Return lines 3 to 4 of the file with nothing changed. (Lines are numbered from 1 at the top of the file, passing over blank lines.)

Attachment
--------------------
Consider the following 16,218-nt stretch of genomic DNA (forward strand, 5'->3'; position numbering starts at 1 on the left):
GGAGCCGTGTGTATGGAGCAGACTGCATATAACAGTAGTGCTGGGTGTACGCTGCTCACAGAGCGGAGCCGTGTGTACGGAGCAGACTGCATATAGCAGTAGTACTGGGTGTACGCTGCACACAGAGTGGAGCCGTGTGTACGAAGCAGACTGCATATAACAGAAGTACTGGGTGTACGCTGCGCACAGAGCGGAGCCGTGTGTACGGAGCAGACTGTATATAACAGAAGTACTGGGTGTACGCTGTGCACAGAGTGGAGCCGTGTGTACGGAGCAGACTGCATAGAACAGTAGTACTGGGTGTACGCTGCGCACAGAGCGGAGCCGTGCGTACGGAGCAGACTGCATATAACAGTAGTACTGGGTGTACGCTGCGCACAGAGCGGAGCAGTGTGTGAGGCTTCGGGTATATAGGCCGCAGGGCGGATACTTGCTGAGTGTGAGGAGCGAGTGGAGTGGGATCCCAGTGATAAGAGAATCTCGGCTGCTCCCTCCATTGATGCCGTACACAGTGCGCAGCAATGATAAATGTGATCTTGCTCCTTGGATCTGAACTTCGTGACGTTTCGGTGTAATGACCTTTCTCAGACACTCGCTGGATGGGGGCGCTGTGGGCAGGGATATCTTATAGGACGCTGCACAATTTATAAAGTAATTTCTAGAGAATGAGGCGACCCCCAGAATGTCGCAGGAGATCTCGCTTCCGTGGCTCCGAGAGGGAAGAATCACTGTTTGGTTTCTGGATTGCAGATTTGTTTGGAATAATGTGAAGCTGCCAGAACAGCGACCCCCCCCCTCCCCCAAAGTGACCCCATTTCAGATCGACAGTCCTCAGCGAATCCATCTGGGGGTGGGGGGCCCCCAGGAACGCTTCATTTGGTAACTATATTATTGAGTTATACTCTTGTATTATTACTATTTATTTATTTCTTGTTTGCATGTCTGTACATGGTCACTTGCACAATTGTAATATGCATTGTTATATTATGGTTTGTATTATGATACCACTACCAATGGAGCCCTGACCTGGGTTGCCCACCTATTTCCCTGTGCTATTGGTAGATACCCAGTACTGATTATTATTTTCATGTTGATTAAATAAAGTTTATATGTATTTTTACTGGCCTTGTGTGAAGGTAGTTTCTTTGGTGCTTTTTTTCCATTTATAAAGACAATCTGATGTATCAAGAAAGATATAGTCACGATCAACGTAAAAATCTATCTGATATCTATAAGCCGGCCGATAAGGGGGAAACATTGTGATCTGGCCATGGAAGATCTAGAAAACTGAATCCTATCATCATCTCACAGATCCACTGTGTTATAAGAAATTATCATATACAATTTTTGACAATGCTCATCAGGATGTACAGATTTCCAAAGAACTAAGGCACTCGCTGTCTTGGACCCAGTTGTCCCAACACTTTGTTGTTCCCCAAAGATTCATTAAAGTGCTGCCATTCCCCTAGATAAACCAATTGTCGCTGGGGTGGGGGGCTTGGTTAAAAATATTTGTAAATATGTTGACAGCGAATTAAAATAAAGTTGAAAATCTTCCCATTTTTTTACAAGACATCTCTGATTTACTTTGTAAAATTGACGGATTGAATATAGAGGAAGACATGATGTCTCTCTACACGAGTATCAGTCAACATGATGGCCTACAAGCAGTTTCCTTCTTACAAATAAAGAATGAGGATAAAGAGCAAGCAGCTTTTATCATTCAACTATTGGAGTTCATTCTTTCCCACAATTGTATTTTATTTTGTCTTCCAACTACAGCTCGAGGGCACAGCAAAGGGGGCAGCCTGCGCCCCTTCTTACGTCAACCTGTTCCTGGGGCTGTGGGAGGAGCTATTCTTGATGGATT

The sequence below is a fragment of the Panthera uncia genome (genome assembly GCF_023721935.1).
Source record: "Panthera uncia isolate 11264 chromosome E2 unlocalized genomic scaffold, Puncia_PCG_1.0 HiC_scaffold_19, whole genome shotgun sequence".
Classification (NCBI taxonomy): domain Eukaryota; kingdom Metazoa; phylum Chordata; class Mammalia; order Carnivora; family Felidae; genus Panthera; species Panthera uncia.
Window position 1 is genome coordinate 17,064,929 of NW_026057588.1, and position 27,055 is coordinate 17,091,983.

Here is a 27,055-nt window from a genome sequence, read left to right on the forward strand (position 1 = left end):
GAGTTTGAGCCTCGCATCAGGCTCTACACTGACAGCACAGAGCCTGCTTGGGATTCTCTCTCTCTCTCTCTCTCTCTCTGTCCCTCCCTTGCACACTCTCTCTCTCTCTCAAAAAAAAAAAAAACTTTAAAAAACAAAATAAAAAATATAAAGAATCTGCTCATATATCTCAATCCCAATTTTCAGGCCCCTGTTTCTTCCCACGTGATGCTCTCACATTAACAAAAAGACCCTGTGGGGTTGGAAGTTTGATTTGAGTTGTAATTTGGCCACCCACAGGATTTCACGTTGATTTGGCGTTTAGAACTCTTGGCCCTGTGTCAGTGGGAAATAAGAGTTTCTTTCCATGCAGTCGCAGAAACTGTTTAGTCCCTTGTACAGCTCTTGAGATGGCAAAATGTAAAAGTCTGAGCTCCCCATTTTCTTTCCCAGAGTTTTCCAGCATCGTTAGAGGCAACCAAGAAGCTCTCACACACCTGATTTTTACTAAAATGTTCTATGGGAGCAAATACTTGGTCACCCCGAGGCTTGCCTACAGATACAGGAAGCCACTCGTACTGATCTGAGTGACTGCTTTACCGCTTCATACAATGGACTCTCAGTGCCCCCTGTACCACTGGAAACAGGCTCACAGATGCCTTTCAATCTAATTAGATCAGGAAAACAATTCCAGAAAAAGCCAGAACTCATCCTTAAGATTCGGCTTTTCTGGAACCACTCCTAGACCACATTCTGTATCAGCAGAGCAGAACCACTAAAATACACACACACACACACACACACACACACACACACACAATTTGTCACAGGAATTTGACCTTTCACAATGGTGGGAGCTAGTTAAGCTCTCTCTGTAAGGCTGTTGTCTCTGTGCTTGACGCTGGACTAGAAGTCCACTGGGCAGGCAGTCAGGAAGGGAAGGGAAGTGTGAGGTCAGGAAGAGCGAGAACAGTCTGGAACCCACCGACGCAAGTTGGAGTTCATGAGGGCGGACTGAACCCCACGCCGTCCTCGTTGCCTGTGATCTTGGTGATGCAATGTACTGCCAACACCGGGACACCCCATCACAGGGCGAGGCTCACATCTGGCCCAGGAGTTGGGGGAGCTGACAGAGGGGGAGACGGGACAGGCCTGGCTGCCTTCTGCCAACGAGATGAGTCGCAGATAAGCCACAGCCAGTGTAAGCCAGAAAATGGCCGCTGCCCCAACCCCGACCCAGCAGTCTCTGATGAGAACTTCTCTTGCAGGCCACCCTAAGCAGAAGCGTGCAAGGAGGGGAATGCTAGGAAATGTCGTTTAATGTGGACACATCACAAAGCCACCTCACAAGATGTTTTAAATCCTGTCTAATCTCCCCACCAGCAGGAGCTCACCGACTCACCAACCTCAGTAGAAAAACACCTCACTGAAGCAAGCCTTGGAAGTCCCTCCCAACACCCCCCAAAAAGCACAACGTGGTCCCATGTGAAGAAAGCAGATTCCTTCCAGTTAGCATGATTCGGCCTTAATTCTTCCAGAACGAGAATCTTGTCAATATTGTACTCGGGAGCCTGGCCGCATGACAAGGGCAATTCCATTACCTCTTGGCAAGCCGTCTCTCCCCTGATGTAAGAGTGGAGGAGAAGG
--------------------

The sequence below is a fragment of the Panthera uncia genome (genome assembly GCF_023721935.1).
Source record: "Panthera uncia isolate 11264 chromosome E2 unlocalized genomic scaffold, Puncia_PCG_1.0 HiC_scaffold_19, whole genome shotgun sequence".